Lesser Periwinkle also known as Dwarf Periwinkle, Common Periwinkle, Small Periwinkle, Myrtle, Creeping Myrtle and Flower of Death. Where did it get that name from…Flower of Death? It is poisonous but so too are many other plants. It is native to central and southern France but is also seen in Britain where it is often grown in gardens as ground cover, being particularly useful in quite shady places where many plants will not grow. You sometimes find it in the countryside in Britain but that is the result of someone dumping some garden waste at the side of the road and it getting established.
When it is growing in the wild it prefers shady places like hedgerows and woodlands and it flowers early in the year, from March onwards. The flowers are bright blue with a hint of purple/lilac colour. It is in the same family as the Gentians which of course it looks quite similar to. It is a low creeping plant, known as a subshrub, so it is like a very low growing bush, it spreads quite well and can grow up slightly higher if it can use other taller plants to scramble over.
Once established it is difficult to get rid of as it has underground creeping rhizomes, like quite a few other woodland plants. Also its shiny leaves means that treatment with weed killer will often not work as it runs off the leaf before it is absorbed. The best way to deal with it is to break the stems and leaves….give it a good bashing and then apply the weed killer.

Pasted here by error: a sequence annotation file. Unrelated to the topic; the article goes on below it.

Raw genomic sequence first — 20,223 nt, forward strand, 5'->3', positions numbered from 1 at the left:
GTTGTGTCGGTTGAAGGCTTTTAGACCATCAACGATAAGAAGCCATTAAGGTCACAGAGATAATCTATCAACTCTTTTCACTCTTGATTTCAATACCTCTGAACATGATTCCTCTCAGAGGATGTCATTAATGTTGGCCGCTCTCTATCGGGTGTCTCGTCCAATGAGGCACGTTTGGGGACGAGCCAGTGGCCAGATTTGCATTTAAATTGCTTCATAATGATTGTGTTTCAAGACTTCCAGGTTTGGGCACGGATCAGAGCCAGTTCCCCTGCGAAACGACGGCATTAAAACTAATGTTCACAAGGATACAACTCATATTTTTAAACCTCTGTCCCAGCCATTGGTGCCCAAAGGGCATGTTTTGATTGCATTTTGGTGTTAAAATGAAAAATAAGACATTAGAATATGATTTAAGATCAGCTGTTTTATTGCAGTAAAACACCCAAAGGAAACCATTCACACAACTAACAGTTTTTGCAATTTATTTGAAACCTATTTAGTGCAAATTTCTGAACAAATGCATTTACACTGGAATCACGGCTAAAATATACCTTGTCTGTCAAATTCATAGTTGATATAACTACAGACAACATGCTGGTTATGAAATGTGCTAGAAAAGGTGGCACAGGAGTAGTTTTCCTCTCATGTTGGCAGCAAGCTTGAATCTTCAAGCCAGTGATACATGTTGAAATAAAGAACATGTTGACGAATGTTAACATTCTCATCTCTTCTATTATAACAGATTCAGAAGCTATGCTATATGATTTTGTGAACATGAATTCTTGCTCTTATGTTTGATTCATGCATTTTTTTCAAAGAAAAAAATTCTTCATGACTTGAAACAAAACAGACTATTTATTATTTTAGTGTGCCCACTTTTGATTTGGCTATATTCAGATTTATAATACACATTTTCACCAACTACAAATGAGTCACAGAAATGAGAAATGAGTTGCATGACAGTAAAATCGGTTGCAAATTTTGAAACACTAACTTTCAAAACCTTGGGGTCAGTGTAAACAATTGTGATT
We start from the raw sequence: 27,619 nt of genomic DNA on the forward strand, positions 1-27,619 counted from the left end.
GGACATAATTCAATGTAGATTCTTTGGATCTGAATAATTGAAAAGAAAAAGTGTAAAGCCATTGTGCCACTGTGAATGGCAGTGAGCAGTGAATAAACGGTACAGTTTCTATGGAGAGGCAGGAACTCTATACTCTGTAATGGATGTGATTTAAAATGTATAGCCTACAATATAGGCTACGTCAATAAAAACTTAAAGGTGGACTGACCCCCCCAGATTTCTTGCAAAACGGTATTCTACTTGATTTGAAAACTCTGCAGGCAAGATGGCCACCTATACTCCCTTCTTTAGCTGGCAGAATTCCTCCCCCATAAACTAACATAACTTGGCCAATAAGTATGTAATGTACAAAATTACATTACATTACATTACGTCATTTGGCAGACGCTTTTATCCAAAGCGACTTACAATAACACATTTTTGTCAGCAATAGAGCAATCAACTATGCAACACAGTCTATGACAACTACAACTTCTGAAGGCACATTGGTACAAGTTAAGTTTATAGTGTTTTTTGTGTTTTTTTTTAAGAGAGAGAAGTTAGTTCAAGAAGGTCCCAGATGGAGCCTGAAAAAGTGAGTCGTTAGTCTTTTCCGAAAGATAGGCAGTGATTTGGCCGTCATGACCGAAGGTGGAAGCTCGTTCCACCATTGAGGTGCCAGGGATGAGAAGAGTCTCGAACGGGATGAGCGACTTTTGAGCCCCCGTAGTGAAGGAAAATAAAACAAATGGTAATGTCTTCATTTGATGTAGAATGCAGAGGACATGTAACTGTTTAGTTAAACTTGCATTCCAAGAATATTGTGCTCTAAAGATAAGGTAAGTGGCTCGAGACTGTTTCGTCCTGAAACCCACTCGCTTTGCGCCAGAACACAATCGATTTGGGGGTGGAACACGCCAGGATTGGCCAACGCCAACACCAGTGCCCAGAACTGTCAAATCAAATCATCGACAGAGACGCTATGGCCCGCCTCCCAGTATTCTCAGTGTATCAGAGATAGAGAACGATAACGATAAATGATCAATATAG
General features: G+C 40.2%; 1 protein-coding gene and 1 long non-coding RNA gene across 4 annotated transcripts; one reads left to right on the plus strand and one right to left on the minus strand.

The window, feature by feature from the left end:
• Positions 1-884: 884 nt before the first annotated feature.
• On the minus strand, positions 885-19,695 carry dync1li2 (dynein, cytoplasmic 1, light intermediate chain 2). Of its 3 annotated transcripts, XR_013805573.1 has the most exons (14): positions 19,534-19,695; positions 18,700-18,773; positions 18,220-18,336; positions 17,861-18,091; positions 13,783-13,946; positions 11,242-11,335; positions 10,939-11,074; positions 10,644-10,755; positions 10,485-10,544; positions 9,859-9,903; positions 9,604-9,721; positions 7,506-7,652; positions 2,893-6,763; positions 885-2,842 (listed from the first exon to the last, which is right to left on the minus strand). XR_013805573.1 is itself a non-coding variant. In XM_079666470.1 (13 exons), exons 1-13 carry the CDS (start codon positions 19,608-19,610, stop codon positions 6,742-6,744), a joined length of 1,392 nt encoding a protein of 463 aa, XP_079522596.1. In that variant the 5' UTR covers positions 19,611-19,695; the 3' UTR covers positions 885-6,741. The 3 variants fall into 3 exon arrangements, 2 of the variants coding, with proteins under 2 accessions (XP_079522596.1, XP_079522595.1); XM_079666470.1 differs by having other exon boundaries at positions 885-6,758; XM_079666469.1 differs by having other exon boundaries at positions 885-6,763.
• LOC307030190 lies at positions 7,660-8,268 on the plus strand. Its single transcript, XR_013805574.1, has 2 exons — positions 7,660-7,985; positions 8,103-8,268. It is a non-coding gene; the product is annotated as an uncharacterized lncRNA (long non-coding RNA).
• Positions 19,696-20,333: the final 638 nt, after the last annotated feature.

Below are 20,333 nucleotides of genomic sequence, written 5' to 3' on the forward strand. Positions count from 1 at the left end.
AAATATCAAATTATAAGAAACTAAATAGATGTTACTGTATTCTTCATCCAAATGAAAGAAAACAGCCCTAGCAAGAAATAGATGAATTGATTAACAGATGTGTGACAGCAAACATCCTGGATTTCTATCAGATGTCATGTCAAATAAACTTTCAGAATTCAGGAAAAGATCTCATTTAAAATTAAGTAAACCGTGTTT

The scientific name is Vinca minor, there is another Periwinkle which is the Greater Periwinkle ( Vinca major) and this is very similar except that the leaves are bigger and the flowers are bigger. The best way to tell them apart is that the leaves of the greater Periwinkle have tiny hairs along the margins whereas the Lesser Periwinkle is hairless. In both plants the leaves remain present throughout the winter.
It is poisonous but has been used for various medical treatments. Also the mature stems have been used in basket work.
Greater Periwinkle is also a garden escape in GB but was first recorded in the wild as far back as 1650 in Middlesex, so it’s almost ‘one of us’
Click to see other flowers from the Wye valley woodlands